The G-File

Politics & Policy

The Unwisdom of Crowds

The heroic unit in the American political tradition is the individual, not the mob.

EDITOR’S NOTE: The following is Jonah Goldberg’s weekly “news”letter, the G-File. Subscribe here to get the G-File delivered to your inbox on Fridays.

Treasured Peruser (including those who will brook no innovations in the “Dear Reader” gag),

I am writing this before Donald Trump’s inaugural address, which is a weird thing to write. I expect I’ll have reactions to the address itself up in the Corner.

I didn’t go down to the Mall today, but it’s not because I was “boycotting” Trump. A team of scientists could harvest the DNA of Abe Lincoln, Calvin Coolidge, Ronald Reagan, Phil Gramm, William F. Buckley, Winston Churchill, and Rowdy Roddy Piper and create some sort of super president with laser vision and a Kung Fu grip and I still wouldn’t want to go down to the Mall, get bumped by other people, and stand in the cold for hours only to hear a speech in the rain.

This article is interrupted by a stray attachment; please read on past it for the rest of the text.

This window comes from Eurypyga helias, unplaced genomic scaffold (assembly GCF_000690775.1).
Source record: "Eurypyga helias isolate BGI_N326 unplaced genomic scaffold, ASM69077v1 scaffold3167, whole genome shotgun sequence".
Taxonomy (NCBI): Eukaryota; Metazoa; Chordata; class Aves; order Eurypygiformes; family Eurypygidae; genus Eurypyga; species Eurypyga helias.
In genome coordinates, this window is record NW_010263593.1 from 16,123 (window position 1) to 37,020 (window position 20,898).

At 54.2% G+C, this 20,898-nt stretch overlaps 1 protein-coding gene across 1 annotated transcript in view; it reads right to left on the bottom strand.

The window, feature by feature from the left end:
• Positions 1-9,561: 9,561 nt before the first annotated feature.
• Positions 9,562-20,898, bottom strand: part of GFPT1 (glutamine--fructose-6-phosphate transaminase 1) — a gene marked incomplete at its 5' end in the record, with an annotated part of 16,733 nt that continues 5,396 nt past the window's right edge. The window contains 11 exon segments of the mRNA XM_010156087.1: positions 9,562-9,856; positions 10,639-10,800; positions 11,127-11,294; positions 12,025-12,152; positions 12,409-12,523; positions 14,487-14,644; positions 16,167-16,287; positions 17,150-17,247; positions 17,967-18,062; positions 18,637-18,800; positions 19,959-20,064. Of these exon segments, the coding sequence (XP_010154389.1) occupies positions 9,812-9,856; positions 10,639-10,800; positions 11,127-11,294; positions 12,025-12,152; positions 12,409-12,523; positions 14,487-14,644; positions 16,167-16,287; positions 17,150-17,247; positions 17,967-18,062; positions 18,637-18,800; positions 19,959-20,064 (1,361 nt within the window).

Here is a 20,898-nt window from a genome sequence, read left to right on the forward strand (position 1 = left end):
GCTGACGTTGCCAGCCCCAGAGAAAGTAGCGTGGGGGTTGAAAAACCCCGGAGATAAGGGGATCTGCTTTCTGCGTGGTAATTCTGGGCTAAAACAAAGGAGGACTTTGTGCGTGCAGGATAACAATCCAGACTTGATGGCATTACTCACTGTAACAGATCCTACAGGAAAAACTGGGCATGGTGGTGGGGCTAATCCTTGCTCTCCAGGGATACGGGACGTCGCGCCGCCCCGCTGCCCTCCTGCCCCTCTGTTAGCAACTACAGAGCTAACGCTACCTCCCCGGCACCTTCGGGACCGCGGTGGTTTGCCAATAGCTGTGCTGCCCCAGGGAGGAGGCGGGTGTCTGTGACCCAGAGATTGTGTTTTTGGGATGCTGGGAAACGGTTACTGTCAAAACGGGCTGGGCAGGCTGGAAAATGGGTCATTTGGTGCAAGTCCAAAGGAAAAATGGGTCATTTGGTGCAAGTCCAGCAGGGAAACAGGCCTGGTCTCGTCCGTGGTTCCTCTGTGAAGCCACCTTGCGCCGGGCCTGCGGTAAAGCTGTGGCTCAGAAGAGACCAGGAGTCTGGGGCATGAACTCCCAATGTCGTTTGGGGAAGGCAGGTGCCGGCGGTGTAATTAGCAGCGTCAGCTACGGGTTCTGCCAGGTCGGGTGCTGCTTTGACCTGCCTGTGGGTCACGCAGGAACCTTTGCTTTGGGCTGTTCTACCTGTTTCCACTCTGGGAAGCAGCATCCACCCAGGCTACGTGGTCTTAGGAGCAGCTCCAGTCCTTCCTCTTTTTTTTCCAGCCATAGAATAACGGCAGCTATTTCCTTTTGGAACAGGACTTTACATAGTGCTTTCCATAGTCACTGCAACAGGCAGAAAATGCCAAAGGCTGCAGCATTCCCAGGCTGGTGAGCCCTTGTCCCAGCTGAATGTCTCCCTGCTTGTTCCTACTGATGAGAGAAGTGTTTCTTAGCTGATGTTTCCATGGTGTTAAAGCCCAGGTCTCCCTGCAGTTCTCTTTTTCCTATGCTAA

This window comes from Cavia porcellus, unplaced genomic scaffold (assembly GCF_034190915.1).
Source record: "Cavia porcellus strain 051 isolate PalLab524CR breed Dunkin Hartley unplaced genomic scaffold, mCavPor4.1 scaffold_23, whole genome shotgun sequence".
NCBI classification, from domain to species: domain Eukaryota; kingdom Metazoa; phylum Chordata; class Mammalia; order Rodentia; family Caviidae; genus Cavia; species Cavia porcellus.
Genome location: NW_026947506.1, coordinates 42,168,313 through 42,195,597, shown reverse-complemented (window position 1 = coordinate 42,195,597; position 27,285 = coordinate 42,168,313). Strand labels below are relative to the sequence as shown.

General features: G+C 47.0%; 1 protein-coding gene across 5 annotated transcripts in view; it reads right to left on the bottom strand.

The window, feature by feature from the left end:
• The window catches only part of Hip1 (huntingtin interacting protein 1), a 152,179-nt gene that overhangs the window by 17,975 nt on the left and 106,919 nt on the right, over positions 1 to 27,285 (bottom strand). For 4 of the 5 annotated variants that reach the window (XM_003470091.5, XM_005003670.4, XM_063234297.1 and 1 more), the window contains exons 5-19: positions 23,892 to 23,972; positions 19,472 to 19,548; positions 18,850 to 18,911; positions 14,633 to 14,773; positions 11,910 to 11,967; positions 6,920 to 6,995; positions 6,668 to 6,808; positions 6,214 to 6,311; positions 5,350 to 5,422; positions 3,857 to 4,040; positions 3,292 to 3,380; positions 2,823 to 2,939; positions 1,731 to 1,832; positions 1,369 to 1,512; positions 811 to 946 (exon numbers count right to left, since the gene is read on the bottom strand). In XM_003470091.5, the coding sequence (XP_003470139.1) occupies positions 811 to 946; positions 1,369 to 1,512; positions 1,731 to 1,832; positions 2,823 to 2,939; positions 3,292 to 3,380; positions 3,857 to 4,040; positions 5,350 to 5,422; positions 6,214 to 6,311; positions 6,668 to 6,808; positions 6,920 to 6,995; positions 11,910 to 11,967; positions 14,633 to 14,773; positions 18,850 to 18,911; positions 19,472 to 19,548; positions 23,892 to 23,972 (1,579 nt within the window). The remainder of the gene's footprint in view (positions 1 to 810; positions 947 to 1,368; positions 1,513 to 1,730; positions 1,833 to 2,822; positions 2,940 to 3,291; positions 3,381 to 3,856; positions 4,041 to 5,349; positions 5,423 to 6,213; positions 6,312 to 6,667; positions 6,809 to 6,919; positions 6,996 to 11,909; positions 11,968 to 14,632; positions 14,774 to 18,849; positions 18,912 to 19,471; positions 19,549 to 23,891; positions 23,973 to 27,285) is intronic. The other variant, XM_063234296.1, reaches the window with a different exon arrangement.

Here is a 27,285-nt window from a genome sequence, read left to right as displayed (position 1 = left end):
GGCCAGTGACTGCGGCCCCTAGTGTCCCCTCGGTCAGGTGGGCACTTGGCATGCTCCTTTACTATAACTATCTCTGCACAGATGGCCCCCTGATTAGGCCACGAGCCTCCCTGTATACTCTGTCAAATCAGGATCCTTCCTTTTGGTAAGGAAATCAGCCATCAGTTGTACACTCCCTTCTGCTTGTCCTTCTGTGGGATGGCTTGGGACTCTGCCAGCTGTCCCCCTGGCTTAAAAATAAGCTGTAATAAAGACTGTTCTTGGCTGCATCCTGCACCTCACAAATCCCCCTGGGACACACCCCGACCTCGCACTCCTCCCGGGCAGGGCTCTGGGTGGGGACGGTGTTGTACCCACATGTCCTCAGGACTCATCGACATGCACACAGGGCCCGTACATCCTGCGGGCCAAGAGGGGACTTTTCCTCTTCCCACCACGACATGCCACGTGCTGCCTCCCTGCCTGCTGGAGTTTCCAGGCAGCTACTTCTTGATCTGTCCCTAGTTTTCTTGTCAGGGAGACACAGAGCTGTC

There’s something that people don’t know about me — and they never will because I never used my real name and then I burned that motel down to the ground.

But there’s something else people don’t know about me. I’m not a big fan of enthusiasm, particularly among large numbers of people. When large numbers of people get really into something, I tend to go the opposite direction.

I guess the one place it doesn’t bother me is sports. As you know, I’m not a big sports guy, but I am a guy and I get the appeal of going all in for your squad out on the diamond and shouting, “Acquire more points!”